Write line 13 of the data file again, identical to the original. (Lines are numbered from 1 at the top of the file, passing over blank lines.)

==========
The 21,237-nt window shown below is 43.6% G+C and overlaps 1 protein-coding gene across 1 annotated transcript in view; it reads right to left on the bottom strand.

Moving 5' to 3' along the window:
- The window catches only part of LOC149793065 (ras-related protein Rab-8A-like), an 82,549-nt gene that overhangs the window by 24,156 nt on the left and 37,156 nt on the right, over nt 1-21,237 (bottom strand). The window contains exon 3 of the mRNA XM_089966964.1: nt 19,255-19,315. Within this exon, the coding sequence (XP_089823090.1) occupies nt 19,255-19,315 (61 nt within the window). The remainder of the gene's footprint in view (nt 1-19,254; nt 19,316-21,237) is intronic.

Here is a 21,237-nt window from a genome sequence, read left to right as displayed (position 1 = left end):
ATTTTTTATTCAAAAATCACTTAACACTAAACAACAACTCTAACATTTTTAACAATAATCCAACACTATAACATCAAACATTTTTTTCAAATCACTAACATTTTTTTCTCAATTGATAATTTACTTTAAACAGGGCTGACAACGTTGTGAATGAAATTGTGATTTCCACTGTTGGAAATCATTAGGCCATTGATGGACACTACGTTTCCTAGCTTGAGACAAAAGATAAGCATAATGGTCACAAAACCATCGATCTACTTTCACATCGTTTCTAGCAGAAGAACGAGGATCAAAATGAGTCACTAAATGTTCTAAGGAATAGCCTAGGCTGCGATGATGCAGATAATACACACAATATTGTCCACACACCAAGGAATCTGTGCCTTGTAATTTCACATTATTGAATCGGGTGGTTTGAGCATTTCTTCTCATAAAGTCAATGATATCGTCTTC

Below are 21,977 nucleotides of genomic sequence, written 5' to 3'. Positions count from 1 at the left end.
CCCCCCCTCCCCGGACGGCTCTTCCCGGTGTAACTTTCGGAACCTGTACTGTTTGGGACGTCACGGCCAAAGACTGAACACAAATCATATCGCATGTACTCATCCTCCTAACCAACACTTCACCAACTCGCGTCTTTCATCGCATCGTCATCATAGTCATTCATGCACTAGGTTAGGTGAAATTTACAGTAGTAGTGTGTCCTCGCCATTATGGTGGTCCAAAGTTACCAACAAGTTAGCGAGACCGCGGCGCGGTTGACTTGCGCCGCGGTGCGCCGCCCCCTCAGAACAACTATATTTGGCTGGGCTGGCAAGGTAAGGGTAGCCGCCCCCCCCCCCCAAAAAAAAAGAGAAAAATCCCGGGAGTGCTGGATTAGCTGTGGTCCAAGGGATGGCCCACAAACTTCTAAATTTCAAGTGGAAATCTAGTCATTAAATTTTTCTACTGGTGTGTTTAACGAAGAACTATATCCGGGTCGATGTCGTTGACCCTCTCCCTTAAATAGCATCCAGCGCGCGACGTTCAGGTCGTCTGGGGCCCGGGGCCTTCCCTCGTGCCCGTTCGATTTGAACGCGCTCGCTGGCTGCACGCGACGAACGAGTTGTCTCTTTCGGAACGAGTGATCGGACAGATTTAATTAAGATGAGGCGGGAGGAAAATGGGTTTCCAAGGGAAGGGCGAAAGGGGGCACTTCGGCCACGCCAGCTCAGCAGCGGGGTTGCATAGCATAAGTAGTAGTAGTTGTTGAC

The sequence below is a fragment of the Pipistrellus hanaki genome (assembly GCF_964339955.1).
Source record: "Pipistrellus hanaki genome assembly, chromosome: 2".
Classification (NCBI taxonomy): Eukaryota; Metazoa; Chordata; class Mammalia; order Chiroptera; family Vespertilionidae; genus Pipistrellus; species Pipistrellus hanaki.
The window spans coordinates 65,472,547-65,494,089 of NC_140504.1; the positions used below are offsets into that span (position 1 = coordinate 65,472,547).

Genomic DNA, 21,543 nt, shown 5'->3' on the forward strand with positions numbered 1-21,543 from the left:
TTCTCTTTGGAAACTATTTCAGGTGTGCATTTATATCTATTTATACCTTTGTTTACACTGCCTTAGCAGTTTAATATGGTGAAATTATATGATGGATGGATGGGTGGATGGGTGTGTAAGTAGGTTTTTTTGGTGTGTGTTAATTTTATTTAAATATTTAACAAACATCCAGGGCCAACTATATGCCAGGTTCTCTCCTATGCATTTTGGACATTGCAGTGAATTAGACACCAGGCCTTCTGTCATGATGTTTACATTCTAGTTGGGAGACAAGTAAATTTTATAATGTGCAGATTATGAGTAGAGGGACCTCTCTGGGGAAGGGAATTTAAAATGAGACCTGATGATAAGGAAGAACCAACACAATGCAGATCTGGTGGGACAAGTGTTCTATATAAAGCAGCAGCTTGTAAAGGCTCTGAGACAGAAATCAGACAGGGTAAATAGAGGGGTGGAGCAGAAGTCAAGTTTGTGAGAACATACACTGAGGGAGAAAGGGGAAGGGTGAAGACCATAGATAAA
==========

TTCTCTTTGGAAACTATTTCAGGTGTGCATTTATATCTATTTATACCTTTGTTTACACTGCCTTAGCAGTTTAATATGGTGAAATTATATGATGGATGGATGGGTGGATGGGTGTGTAAGTAGGTTTTTTTGGTGTGTGTTAATTTTATTTAAATATTTAACAAACATCCAGGGCCAACTATATGCCAGGTTCTCTCCTATGCATTTTGGACATTGCAGTGAATTAGACACCAGGCCTTCTGTCATGATGTTTACATTCTAGTTGGGAGACAAGTAAATTTTATAATGTGCAGATTATGAGTAGAGGGACCTCTCTGGGGAAGGGAATTTAAAATGAGACCTGATGATAAGGAAGAACCAACACAATGCAGATCTGGTGGGACAAGTGTTCTATATAAAGCAGCAGCTTGTAAAGGCTCTGAGACAGAAATCAGACAGGGTAAATAGAGGGGTGGAGCAGAAGTCAAGTTTGTGAGAACATACACTGAGGGAGAAAGGGGAAGGGTGAAGACCATAGATAAA